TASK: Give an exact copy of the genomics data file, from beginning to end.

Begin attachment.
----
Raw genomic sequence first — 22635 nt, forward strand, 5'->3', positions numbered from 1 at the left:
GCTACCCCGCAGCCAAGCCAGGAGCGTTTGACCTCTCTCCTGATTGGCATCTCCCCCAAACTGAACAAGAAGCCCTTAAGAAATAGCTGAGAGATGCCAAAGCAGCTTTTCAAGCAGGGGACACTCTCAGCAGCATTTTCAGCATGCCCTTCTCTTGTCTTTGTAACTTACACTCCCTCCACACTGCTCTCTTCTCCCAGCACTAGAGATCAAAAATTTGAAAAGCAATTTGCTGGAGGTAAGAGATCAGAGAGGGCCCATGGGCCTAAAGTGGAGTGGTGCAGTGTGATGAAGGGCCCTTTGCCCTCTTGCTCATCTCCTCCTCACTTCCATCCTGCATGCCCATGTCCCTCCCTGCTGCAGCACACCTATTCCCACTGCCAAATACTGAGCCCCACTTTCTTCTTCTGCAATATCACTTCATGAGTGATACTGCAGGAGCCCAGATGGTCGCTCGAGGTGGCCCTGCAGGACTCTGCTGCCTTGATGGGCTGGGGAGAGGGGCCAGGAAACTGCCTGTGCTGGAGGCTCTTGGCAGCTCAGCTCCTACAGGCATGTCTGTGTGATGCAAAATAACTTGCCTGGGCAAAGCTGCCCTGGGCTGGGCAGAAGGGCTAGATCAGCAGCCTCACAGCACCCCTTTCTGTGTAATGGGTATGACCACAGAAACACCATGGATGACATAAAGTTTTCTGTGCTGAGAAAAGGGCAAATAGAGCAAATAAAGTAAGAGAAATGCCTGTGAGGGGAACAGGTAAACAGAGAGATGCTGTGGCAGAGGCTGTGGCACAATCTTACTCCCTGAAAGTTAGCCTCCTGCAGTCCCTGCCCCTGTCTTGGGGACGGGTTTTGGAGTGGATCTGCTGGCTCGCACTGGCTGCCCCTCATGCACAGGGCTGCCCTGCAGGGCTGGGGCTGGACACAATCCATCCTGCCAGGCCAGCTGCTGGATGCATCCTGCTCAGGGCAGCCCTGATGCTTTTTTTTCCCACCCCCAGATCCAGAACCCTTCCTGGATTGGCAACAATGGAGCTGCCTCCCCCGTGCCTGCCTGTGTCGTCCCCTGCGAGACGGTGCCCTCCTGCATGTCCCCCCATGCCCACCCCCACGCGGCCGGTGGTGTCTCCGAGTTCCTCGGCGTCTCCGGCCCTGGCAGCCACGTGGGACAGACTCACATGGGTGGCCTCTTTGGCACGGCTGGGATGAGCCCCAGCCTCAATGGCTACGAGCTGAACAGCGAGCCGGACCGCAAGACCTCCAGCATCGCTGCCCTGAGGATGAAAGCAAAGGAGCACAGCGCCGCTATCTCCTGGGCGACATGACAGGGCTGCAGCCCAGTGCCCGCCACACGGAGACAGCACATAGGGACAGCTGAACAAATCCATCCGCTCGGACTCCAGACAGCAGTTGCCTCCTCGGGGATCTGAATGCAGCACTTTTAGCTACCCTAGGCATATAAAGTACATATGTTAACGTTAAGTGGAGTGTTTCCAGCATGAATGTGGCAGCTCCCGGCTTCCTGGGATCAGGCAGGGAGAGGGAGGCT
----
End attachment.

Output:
Raw genomic sequence first — 22635 nt, forward strand, 5'->3', positions numbered from 1 at the left:
GCTACCCCGCAGCCAAGCCAGGAGCGTTTGACCTCTCTCCTGATTGGCATCTCCCCCAAACTGAACAAGAAGCCCTTAAGAAATAGCTGAGAGATGCCAAAGCAGCTTTTCAAGCAGGGGACACTCTCAGCAGCATTTTCAGCATGCCCTTCTCTTGTCTTTGTAACTTACACTCCCTCCACACTGCTCTCTTCTCCCAGCACTAGAGATCAAAAATTTGAAAAGCAATTTGCTGGAGGTAAGAGATCAGAGAGGGCCCATGGGCCTAAAGTGGAGTGGTGCAGTGTGATGAAGGGCCCTTTGCCCTCTTGCTCATCTCCTCCTCACTTCCATCCTGCATGCCCATGTCCCTCCCTGCTGCAGCACACCTATTCCCACTGCCAAATACTGAGCCCCACTTTCTTCTTCTGCAATATCACTTCATGAGTGATACTGCAGGAGCCCAGATGGTCGCTCGAGGTGGCCCTGCAGGACTCTGCTGCCTTGATGGGCTGGGGAGAGGGGCCAGGAAACTGCCTGTGCTGGAGGCTCTTGGCAGCTCAGCTCCTACAGGCATGTCTGTGTGATGCAAAATAACTTGCCTGGGCAAAGCTGCCCTGGGCTGGGCAGAAGGGCTAGATCAGCAGCCTCACAGCACCCCTTTCTGTGTAATGGGTATGACCACAGAAACACCATGGATGACATAAAGTTTTCTGTGCTGAGAAAAGGGCAAATAGAGCAAATAAAGTAAGAGAAATGCCTGTGAGGGGAACAGGTAAACAGAGAGATGCTGTGGCAGAGGCTGTGGCACAATCTTACTCCCTGAAAGTTAGCCTCCTGCAGTCCCTGCCCCTGTCTTGGGGACGGGTTTTGGAGTGGATCTGCTGGCTCGCACTGGCTGCCCCTCATGCACAGGGCTGCCCTGCAGGGCTGGGGCTGGACACAATCCATCCTGCCAGGCCAGCTGCTGGATGCATCCTGCTCAGGGCAGCCCTGATGCTTTTTTTTCCCACCCCCAGATCCAGAACCCTTCCTGGATTGGCAACAATGGAGCTGCCTCCCCCGTGCCTGCCTGTGTCGTCCCCTGCGAGACGGTGCCCTCCTGCATGTCCCCCCATGCCCACCCCCACGCGGCCGGTGGTGTCTCCGAGTTCCTCGGCGTCTCCGGCCCTGGCAGCCACGTGGGACAGACTCACATGGGTGGCCTCTTTGGCACGGCTGGGATGAGCCCCAGCCTCAATGGCTACGAGCTGAACAGCGAGCCGGACCGCAAGACCTCCAGCATCGCTGCCCTGAGGATGAAAGCAAAGGAGCACAGCGCCGCTATCTCCTGGGCGACATGACAGGGCTGCAGCCCAGTGCCCGCCACACGGAGACAGCACATAGGGACAGCTGAACAAATCCATCCGCTCGGACTCCAGACAGCAGTTGCCTCCTCGGGGATCTGAATGCAGCACTTTTAGCTACCCTAGGCATATAAAGTACATATGTTAACGTTAAGTGGAGTGTTTCCAGCATGAATGTGGCAGCTCCCGGCTTCCTGGGATCAGGCAGGGAGAGGGAGGCT